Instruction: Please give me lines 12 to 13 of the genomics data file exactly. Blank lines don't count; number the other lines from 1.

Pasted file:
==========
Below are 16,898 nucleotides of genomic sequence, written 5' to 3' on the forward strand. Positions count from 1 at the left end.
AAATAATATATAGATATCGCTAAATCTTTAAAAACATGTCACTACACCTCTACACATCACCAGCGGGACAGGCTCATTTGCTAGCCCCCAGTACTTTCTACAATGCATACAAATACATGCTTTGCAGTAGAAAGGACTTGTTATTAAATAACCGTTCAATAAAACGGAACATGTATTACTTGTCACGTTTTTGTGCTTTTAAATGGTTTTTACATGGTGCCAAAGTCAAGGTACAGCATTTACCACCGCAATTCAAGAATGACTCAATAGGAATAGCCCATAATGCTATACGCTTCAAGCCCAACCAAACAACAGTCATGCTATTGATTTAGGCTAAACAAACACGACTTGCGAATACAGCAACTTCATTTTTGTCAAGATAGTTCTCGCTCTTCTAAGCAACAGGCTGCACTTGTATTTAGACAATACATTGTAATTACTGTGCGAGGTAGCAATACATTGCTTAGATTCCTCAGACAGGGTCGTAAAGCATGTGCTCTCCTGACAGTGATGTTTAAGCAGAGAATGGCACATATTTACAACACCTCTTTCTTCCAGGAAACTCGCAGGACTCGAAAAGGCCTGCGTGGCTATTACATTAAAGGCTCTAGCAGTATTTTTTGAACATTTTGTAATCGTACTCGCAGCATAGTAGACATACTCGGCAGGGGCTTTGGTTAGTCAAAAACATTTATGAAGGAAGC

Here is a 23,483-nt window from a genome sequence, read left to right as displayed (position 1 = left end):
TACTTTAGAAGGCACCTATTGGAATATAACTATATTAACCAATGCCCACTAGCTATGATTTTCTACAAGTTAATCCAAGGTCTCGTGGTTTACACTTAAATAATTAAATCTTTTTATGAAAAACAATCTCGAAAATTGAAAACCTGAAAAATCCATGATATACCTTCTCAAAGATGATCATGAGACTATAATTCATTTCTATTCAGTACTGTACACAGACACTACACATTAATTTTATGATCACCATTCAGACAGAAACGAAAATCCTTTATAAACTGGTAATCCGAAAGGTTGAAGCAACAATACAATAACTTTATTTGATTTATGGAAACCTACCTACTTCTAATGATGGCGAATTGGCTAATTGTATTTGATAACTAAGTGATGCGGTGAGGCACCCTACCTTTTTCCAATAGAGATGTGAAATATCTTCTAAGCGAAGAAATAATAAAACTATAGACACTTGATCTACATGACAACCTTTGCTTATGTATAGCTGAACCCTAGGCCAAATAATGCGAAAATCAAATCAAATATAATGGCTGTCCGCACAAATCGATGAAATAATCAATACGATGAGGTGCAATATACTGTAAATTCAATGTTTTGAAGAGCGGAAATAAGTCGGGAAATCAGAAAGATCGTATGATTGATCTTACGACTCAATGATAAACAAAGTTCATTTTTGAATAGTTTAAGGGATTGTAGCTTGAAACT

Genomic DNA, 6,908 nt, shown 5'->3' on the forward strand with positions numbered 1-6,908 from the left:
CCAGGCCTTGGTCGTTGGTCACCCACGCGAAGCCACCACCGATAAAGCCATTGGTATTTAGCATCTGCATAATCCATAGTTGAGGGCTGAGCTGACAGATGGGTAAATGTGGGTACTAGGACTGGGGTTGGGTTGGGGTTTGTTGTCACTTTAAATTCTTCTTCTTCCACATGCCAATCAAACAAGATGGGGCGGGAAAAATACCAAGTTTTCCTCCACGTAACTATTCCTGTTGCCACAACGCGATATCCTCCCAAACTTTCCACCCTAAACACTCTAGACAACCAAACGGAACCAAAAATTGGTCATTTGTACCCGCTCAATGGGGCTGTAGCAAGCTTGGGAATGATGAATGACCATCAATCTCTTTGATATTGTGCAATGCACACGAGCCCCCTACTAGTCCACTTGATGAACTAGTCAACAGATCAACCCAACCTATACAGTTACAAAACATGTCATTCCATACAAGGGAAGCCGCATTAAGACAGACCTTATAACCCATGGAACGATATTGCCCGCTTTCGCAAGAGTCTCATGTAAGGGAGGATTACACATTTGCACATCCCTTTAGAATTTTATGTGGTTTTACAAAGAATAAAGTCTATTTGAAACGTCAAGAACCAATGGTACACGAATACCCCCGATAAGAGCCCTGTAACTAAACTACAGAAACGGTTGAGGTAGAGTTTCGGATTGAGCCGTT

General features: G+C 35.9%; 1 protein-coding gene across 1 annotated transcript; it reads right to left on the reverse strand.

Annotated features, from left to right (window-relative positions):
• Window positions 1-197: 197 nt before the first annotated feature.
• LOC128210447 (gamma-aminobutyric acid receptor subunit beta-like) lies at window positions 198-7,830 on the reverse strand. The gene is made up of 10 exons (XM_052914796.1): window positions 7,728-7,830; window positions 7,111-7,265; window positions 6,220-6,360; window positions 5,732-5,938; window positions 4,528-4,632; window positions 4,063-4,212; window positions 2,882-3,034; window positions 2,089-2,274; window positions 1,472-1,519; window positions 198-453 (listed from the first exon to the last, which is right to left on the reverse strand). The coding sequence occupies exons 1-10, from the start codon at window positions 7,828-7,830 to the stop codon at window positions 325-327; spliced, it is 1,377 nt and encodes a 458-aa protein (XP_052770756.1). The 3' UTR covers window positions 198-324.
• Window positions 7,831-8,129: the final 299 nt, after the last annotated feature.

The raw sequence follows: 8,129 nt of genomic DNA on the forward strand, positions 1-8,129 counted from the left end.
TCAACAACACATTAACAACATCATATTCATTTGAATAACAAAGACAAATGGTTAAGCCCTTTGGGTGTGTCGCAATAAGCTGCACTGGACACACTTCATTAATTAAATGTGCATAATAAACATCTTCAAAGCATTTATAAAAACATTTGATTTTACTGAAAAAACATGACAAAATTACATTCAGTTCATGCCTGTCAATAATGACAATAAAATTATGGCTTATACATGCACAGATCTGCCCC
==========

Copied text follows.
The raw sequence follows: 8,129 nt of genomic DNA on the forward strand, positions 1-8,129 counted from the left end.
TCAACAACACATTAACAACATCATATTCATTTGAATAACAAAGACAAATGGTTAAGCCCTTTGGGTGTGTCGCAATAAGCTGCACTGGACACACTTCATTAATTAAATGTGCATAATAAACATCTTCAAAGCATTTATAAAAACATTTGATTTTACTGAAAAAACATGACAAAATTACATTCAGTTCATGCCTGTCAATAATGACAATAAAATTATGGCTTATACATGCACAGATCTGCCCC